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Trucksafe's President Brandon Wiseman and Vice President Jerad Childress are transportation attorneys who have represented and advised hundreds of motor carriers (both large and small) on DOT regulatory compliance. Brandon and Jerad are regular speakers at industry events and routinely contribute to industry publications. They are devoted to helping carriers develop state-of-the-art safety programs, through personalized consulting services and relevant training resources. 

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Get ready for the new DOT entry-level driver training

The FMCSA's new entry-level driver training rule, which was originally published way back in 2016, is set to take effect on February 7, 2022. With that date looming, I thought it would be the perfect time to address the new rule, who exactly it impacts and what it entails. Now before I get to that, I should start by discussing what the agency's rules currently require in terms of entry-level driver training.



Existing Entry-Level Driver Training Requirement

Believe it or not, the Federal Motor Carrier Safety Regulations are pretty bare-bones when it comes to mandatory training requirements for commercial drivers. While the regulations certainly require motor carriers to ensure that their drivers can, by reason of experience, training, or both, be capable of safely operating a commercial motor vehicle, they say very little about training itself. That is, except in certain limited circumstance. One of those circumstances is entry-level driver training, which is currently mandatory for CDL drivers who have less than 1 years' worth of commercial driving experience when they first onboard with a motor carrier. For those drivers, the regulations impose an affirmative obligation on motor carriers to provide those drivers training in four areas: (1) driver qualification; (2) hours-of-service; (3) driver wellness; and (4) whistleblower protections. Once they complete the mandatory new-entrant training, the drivers must receive a certificate and a copy of that certificate must be kept in their driver files. So, in sum, the rules currently place the onus on motor carriers to provide new-entrant training to CDL drivers who onboard with them and have less than 1 years' worth of commercial driving experience.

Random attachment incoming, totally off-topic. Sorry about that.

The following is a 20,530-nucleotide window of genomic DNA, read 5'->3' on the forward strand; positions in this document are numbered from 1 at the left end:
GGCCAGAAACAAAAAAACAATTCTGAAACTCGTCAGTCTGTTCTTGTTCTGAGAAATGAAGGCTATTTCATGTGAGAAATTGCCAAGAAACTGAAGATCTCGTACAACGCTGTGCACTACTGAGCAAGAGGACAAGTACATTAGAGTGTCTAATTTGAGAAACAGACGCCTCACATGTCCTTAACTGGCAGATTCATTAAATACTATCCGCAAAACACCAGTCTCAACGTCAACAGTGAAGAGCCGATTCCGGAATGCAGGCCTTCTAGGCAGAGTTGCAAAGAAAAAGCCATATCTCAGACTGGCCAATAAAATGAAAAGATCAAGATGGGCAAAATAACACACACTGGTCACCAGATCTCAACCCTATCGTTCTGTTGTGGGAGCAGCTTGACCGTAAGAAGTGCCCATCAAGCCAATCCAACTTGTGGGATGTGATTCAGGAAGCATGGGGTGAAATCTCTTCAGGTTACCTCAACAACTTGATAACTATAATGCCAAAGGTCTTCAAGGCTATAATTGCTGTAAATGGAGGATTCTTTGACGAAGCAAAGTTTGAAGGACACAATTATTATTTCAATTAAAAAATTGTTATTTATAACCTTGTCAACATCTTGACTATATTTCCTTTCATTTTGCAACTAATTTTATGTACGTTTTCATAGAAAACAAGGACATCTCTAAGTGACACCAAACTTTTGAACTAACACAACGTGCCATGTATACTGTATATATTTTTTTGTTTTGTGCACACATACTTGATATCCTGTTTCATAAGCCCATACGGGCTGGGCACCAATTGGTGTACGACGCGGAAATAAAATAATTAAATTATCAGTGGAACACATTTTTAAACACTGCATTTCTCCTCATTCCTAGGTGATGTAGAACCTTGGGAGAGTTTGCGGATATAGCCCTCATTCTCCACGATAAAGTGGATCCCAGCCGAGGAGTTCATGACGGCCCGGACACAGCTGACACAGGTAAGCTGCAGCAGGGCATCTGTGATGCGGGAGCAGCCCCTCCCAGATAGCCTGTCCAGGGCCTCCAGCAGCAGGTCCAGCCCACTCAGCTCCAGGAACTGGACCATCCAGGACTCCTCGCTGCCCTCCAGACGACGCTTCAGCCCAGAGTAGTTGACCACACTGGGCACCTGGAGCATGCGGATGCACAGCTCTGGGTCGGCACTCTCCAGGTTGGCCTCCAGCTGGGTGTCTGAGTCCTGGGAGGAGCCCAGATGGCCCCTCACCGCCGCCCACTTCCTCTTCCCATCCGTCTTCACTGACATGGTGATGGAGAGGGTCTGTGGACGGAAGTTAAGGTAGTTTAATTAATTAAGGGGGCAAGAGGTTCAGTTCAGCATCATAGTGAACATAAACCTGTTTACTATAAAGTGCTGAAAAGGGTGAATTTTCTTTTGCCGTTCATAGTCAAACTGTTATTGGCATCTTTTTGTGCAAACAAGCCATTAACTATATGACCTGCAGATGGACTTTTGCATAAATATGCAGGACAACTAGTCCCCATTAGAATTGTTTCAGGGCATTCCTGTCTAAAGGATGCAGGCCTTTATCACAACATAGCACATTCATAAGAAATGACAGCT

New Entry-Level Driver Training Requirement

With the existing entry-level driver training requirement scheduled to sunset on February 7, 2022, the new entry-level training requirement will completely overhaul the existing system. Importantly, the new rule will take the onus of providing the training off of motor carriers that employ certain CDL drivers and place it on the shoulders of the CDL drivers themselves. More specifically, the new entry-level driver training requirement will apply to the following three categories of CDL drivers:

  • Drivers obtaining a Class A or B CDL for the first time;

  • Class B holders seeking to upgrade to a Class A CDL; and

  • CDL holders seeking a school bus (S), passenger (P), or hazmat (H) endorsement for the first time.